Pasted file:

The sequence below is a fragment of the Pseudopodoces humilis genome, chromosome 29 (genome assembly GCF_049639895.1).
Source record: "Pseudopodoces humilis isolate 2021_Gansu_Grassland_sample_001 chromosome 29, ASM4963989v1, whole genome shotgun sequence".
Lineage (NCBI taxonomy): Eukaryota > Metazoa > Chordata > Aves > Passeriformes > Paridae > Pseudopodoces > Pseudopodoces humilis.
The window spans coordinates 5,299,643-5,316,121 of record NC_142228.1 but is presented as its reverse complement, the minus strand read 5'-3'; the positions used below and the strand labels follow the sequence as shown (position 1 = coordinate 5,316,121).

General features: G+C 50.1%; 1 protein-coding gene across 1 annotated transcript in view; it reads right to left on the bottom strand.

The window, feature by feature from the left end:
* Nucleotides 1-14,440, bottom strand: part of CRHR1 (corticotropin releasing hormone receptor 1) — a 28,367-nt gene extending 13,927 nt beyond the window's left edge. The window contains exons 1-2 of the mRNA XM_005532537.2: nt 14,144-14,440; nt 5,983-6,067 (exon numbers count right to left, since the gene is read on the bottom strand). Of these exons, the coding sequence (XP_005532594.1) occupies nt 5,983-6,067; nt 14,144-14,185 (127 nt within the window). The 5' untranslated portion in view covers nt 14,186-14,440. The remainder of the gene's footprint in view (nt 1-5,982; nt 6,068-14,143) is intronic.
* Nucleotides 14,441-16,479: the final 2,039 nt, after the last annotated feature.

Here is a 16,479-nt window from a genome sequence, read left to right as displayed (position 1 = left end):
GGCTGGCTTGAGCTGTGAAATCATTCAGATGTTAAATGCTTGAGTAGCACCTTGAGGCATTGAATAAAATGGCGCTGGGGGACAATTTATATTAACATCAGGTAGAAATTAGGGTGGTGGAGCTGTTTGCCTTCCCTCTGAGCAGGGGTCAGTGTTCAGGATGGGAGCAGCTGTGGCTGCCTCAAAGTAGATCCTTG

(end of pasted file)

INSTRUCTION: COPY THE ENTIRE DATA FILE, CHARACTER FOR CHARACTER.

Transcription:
The sequence below is a fragment of the Pseudopodoces humilis genome, chromosome 29 (genome assembly GCF_049639895.1).
Source record: "Pseudopodoces humilis isolate 2021_Gansu_Grassland_sample_001 chromosome 29, ASM4963989v1, whole genome shotgun sequence".
Lineage (NCBI taxonomy): Eukaryota > Metazoa > Chordata > Aves > Passeriformes > Paridae > Pseudopodoces > Pseudopodoces humilis.
The window spans coordinates 5,299,643-5,316,121 of record NC_142228.1 but is presented as its reverse complement, the minus strand read 5'-3'; the positions used below and the strand labels follow the sequence as shown (position 1 = coordinate 5,316,121).

General features: G+C 50.1%; 1 protein-coding gene across 1 annotated transcript in view; it reads right to left on the bottom strand.

The window, feature by feature from the left end:
* Nucleotides 1-14,440, bottom strand: part of CRHR1 (corticotropin releasing hormone receptor 1) — a 28,367-nt gene extending 13,927 nt beyond the window's left edge. The window contains exons 1-2 of the mRNA XM_005532537.2: nt 14,144-14,440; nt 5,983-6,067 (exon numbers count right to left, since the gene is read on the bottom strand). Of these exons, the coding sequence (XP_005532594.1) occupies nt 5,983-6,067; nt 14,144-14,185 (127 nt within the window). The 5' untranslated portion in view covers nt 14,186-14,440. The remainder of the gene's footprint in view (nt 1-5,982; nt 6,068-14,143) is intronic.
* Nucleotides 14,441-16,479: the final 2,039 nt, after the last annotated feature.

Here is a 16,479-nt window from a genome sequence, read left to right as displayed (position 1 = left end):
GGCTGGCTTGAGCTGTGAAATCATTCAGATGTTAAATGCTTGAGTAGCACCTTGAGGCATTGAATAAAATGGCGCTGGGGGACAATTTATATTAACATCAGGTAGAAATTAGGGTGGTGGAGCTGTTTGCCTTCCCTCTGAGCAGGGGTCAGTGTTCAGGATGGGAGCAGCTGTGGCTGCCTCAAAGTAGATCCTTG